Re: [wmii] moving liblitz on

From: Denis Grelich <>
Date: Fri, 26 May 2006 13:28:48 +0200

On Fri, 26 May 2006 09:42:54 +0200
"Anselm R. Garbe" <> wrote:

> On Thu, May 25, 2006 at 03:22:05PM +0200, Denis Grelich wrote:
> > On Thu, 25 May 2006 11:16:45 +0200
> > "Anselm R. Garbe" <> wrote:
> > Yes, control characters are not for syntax highlighting. They are
> > for (pre-)defining highlighting. One could send the output of
> > shells that send ANSI-formatted text through a filter that
> > translates it into the widgets formatting language, for example.
> Yes, there is no other way without cluttering the
> implementation. Though I won't do this right now.

It would be no big deal to add later, I suppose.

> > > It is done dynamically. I don't think it makes much sense
> > > (except for bar label titles maybe) to interpret style markups
> > > in text files. In most cases a colorization should be done
> > > dynamically. I never expected in the past discussion files which
> > > contain extra meta-info beside text.
> >
> > Okay, maybe that is not needed at all and should be made completely
> > dynamic. One could still use filters that write directly to the
> > widget's style metadata structure if one needs predefined colours
> > and styling.
> Don't do this for now. If one really needs to add color support,
> one can add it later very easy, as long as the data structure is
> designed with such extension in mind.


> > > With richtext you need to arrange your layout in sane ways,
> > > that's the hard job. That's why I always told not bothering with
> > > such stuff. A fixed-font widget suffices.
> >
> > That also depends on how much richtext we allow. If we only allow as
> > about much richtext as terminal emulators do, we don't need to
> > rearrange too much to cope with that, I suppose.
> Ahm, terminal emulators don't allow richtext at all. Richtext
> means that you can use arbitrary fonts for each letter,
> arbitrary alignments for each line, arbitrary space between
> characters and lines, several z layers of text etc. Richtext is
> a mess. I won't call different colors for different characters
> richtext as long as the same font is used. TeX and troff are the
> only systems which did it _right_ all the time. They are based
> on the fact, that it is not simple to edit and present
> print-quality documents on the screen at the same time in one
> place. That is also why they are rock solid in contrast to
> flaky memory consumers like OO or MS Office.

Hm, yes. Implementing high-quality richtext typography is indeed not
trivial, and has nothing to do with the planned widget.

> > I thought terminals should die a bloody and painful death? That's at
> > least what they should do in my opinion. They are too restricted and
> > primitive in my eyes, and they make any sane text handling a mess.
> > (How many terminal emulators do you know that, for example, break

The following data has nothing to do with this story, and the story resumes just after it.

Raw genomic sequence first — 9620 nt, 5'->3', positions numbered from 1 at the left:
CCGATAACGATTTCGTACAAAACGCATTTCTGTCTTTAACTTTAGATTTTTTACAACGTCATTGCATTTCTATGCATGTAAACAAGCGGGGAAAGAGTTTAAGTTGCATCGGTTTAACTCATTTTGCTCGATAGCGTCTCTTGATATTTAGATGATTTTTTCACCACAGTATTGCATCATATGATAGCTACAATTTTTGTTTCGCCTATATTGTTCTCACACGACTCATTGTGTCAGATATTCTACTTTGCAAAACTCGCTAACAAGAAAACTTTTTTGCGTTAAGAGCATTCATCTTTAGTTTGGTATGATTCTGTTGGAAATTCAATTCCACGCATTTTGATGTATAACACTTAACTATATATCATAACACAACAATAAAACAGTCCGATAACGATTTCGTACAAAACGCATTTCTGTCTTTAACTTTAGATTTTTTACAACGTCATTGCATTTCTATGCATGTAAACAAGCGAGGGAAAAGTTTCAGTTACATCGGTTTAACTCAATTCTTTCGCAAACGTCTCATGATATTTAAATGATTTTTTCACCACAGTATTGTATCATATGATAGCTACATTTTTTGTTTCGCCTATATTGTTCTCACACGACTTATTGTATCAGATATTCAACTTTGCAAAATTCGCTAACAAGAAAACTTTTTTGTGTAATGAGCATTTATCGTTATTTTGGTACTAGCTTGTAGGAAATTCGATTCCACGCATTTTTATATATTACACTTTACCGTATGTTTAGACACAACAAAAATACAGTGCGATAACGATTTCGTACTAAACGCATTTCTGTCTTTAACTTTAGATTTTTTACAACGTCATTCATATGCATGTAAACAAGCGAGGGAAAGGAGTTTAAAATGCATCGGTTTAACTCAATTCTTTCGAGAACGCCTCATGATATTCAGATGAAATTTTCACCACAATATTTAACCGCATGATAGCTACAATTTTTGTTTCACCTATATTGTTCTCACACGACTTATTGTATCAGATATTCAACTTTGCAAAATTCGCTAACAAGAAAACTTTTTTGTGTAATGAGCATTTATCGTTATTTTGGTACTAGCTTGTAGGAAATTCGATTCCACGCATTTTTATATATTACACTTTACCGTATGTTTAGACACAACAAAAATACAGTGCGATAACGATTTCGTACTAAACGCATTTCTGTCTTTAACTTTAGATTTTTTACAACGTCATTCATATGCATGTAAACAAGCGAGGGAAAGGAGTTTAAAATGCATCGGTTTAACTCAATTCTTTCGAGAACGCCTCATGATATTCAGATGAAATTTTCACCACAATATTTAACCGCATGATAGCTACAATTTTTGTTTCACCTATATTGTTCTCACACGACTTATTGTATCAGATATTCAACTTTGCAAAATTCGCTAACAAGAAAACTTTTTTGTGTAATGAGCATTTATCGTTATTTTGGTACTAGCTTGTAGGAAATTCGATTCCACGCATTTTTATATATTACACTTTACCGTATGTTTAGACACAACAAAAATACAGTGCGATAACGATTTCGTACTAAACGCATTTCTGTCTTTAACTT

> > text correctly on resize?)
> I can't agree. If you mean a terminal sucks, because it still
> depends on the TTY wire protocol or ANSI sucks, I can understand this.
> But the basic terminal concept like a line editor is not wrong
> in my eyes. There is no faster way to use the pipe-filter model
> than at the command line. Having a graphical shell, where you
> click onto symbols and connect filter-nodes to design a pipe,
> seems complex and inefficient to me (although this might be a
> good idea for normal users).
> The 9term way does not scale in the world of ANSI-driven apps we
> use, that's also the reason why I don't use 9term. That's also
> the reason why I want a term which supports those apps, but
> sucks less as the existing one (which means something like an
> improved 9term).

Okay, if we talk about the command line interface, I have to agree.
There are situations where a command line interface or a derivation of
it beats any gui, and there surely should be some sane Ā»terminalĀ« (not
teletype emulator!) for this kind of task. Not for gui apps like mutt or
vim. That's a cruel mutilation of the concept.
Therefore I don't think a character-based interface is not necessary at
all. A line based, sure, but no need to be able to access single

> > If we made ordering and line breaking and stuff also a filter's
> > job, it would be absolutely no problem to implement a locale and
> > language sensitive strcmp some day.
> If the 'filter' is a library call I'm fine with this.

Yes, that's what I had in mind.

> > Uhm, strncmp doesn't work either. Don't use that. Also, don't forget
> > that two strings that are /not/ byte-to-byte identical still could
> > need to compare identical in Unicode; C's string functions work
> > only on that assumption! It's not that simple.
> strncmp works stable for me. I know there are different Unicode
> encodings for the same glyph, but I don't care. If that is
> possible, Unicode is broken, not our app.

I would rather use some other library instead C's string library, and
we use only this to manipulate strings. If we used u_strncmp it would
be pretty simple to make it just a call to strncmp for now and extend
it later to something language-, locale- and Unicode-aware.

> Regards,
> --
> Anselm R. Garbe ><>< ><>< GPG key: 0D73F361
> _______________________________________________
> mailing list

Received on Fri May 26 2006 - 13:32:19 UTC

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